MINSK – Thousands of Belarusians have bid farewell to Raman Bandarenka, the slain anti-government protester whose killing intensified ongoing protests demanding the resignation of authoritarian leader Alyaksandr Lukashenka over a disputed election.
Many in the crowd outside of the Church of the Resurrection of Christ in Minsk on November 20 raised their arms and chanted, "You are a hero!" and "Long live Belarus!"
Bandarenka's death has been a flashpoint months into almost daily demonstrations following a presidential election on August 9 that the opposition says was rigged and the West has refused to accept.
After Bandarenka's body was brought out of the church and taken by car to the Northern Cemetery of Minsk, thousands of people followed on foot to the burial site.
The 31-year-old Bandarenka died in a hospital on November 12 after he was reportedly beaten by masked security forces.
Bandarenka's last known written words -- "I'm going out" -- have turned into one of the slogans of the ongoing protests against Lukashenka.
Several protesters have been killed and thousands of people arrested since authorities declared Lukashenka, who has ruled Belarus for 26 years, the landslide winner of the vote.
There have also been credible reports of torture during a widening security crackdown.
Most of the country's opposition leaders have been arrested or forced to leave the country.
Meanwhile, European Union foreign ministers have agreed to expand sanctions on Belarus to include businesses in response to the “brutality of authorities.”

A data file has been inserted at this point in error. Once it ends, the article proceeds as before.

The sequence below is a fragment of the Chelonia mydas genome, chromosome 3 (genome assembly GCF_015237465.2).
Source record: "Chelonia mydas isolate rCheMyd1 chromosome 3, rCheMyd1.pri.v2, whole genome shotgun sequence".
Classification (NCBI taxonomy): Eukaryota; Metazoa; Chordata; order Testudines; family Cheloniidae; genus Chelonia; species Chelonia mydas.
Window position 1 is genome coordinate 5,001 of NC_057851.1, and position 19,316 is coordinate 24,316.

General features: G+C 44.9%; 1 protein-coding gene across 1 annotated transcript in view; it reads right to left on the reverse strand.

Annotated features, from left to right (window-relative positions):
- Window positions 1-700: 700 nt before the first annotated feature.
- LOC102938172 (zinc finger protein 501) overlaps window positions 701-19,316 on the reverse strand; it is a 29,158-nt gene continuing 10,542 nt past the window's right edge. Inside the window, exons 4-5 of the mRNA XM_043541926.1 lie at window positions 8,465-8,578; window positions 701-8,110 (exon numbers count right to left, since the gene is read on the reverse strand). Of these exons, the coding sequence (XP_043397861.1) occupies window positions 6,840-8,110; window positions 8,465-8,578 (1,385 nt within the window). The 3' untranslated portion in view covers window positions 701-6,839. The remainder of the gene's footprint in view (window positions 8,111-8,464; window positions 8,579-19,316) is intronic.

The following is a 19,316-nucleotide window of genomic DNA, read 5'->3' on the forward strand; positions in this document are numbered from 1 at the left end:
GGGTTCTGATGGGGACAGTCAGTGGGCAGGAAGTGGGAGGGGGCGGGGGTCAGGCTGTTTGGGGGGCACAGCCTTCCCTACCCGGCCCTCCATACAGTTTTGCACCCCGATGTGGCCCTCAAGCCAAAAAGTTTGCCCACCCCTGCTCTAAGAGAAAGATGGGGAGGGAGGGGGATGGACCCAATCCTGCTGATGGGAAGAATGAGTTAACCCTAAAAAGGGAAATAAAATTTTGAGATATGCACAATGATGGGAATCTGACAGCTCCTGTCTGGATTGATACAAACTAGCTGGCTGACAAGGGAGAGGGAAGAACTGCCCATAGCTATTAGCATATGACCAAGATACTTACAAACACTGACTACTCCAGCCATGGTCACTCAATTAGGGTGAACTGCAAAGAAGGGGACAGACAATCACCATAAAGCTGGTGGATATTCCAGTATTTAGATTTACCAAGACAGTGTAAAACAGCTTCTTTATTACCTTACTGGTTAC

Noting that previous sanctions on Lukashenka and dozens of senior officials had failed to halt repression, EU foreign policy chief Josep Borrell said on November 19 that the new set of sanctions “should go not only to the individuals but also to institutions and entrepreneurs, and firms.”
The move "will affect normal economic activity" in the country, Borrell said.
He did not elaborate on the sanctions to target companies and businesspeople supporting Lukashenka's regime.
The EU foreign ministers, meeting by videoconference, considered that “there is no positive sign at all” from Minsk, Borrell told a news conference.
The EU has already slapped visa bans and asset freezes on Lukashenka and 53 officials over their role in the crackdown on protest and the “falsification” of the vote. The United States, Canada, Britain, and other Western countries have also imposed sanctions on Belarusian officials.
The next meeting of EU foreign ministers is to take place on December 7, when they are expected to back proposals by the European Commission to scale back cooperation with Belarus.
Belarus opposition leader Svyatlana Tsikhanouskaya, who left Belarus for neighboring Lithuania due to security concerns for her and her family, urged EU leaders earlier this week to impose "targeted financial sanctions against people...who are in the pockets of Lukashenka.”
Tsikhanouskaya is also calling on the International Ice Hockey Federation (IIHF) "to be firm" as they consider pulling the 2021 World Championships from the country.
The Zurich-based IIHF has said it is having "serious discussions" over the status of the tournament because of issues surrounding protests over the election, Latvia's threat to withdraw as cohost, and the coronavirus pandemic.